The 2012 Election and the 'Inevitable' Mitt Romney

Let me go ahead and stipulate that Mitt Romney has presidential height and hair, and appears to have presidential composure in debates and interviews (at least, when not being mauled by the Great Grizzly of Interviewers, the always fearsome Bret Baier). He also has a history of business success and has the longest private sector career of any participant in the GOP primary – though it’s obviously worth noting that his lengthy private sector career has largely been the result of his utter failure to enter and remain in the public sector, despite trying over and over and over and over again to do so.


However, leaving aside the fact that his positions on most issues have a history of being “multiple choice,” as Ted Kennedy once said, Mitt Romney has two major vulnerabilities to attack – and it just so happens that they are the top two issues of this entire election.

It’s no secret that the key to this election is “the economy, stupid.”  This will be a jobs election, an economy election, and – given the Obama administration’s limited but well-worn playbook – a class warfare election. Business success demonstrates a much-needed understanding of what our economy needs to get moving again, but job creation and relatability are at a premium in such an environment, which is why Romney’s Bain experience is such a handicap.

Is the Republican party pro-market? It is and it should be, which is why serious Republican candidates should be careful just how they hit Romney on Bain, if they do it at all.  However, anybody who doesn’t think ads like this and videos like this will be running day and night throughout the general election (to great effect on the undecided portion of the blue-collar population) is simply deluding him- or herself.  Quite simply, whatever the context and whatever his actual business record, Romney will be hit left, right, and center over the jobs that were eliminated and the people who were put out of work by Bain Capital, and pictures like this will be shown over and over again, until people have had pounded into their heads that Mitt Romney is a wealthy 1%er who bathes in Benjamins and gets his jollies from playing Donald Trump and yelling “you’re fired!” at average Americans.


There’s no question the message war will be unfair and devoid of any context whatsoever that could demonstrate that the Republican nominee isn’t Dr. Evil incarnate. However, Romney’s Bain Capital record basically is sets the ad campaign up on the tee for the Obama campaign and dares them to swing for the fences again and again and again.

This would be bad enough in a “normal” election, when the Republican nominee would (as usual) be painted as a corporatist who cared less about the American economy as a whole than he did about lining the pockets of his corporate fat-cat friends. In an election in which an historically bad economy and historically high unemployment are front and center, choosing a nominee whose record of eliminating jobs can be encapsulated in TV and radio ads, and personified with the faces and voices of those whom Bain Capital put out of work, is simply nonsensical.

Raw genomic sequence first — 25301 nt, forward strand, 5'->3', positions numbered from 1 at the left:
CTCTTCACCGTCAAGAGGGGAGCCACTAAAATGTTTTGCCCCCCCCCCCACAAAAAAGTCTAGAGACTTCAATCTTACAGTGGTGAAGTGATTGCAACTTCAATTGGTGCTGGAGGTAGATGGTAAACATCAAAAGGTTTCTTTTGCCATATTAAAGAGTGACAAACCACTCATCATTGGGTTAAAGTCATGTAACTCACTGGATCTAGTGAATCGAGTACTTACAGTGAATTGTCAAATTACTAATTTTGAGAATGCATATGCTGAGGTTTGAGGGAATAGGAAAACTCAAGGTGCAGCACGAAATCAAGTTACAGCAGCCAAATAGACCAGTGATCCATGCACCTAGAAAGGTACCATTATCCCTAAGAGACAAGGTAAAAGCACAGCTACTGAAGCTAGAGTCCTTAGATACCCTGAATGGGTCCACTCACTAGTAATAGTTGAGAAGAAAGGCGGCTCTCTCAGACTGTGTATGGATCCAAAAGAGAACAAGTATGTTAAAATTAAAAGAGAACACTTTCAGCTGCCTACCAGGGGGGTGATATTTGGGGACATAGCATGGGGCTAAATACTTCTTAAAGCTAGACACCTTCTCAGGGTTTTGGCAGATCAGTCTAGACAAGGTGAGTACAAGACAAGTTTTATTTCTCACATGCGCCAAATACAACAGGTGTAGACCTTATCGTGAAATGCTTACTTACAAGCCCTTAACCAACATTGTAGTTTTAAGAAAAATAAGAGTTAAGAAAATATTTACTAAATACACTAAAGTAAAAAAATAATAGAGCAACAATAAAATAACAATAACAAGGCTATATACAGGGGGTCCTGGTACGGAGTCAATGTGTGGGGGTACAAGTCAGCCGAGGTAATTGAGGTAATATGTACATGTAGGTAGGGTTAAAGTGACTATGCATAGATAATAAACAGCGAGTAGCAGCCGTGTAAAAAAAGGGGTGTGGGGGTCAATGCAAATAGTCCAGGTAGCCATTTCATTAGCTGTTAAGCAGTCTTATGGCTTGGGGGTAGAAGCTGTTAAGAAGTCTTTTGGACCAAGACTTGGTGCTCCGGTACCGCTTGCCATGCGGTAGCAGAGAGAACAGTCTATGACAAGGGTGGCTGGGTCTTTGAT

Similarly, in an election where a significant amount of passion on the right comes from the prospect of repealing Obamacare, with its bloated price tag, restrictions on patient and citizen choice, and – above all – its legal mandate that citizens purchase approved health insurance, in the state of their residence and at a jacked-up price that results from the community rating that the combination of such a mandate and the requirement that consumers with pre-existing conditions be thrown into the common risk pool makes necessary…and the “inevitable” nominee is a man who boasts a statewide version of virtually the exact same program as the signature legislative achievement of his term as a governor? Just amazing.


This is not to say that Mitt Romney would be the same as Barack Obama if elected (let alone worse), though I’m loath to assume any position or conviction on his part given his history of being so “multiple choice”).  In fact, this commentary has little or nothing to do with how Romney would govern if elected; rather, this has only to do with the campaign and what we can expect.

With that being said, let me sum up by making sure I’ve got this right: in an election in which jobs and Obamacare are the top two issues, the “inevitable” Republican nominee is a person whose business career consisted in no small part of eliminating jobs, and whose signature legislative achievement is the enactment of state-run health care. Is that about right?

If so, God help us all.


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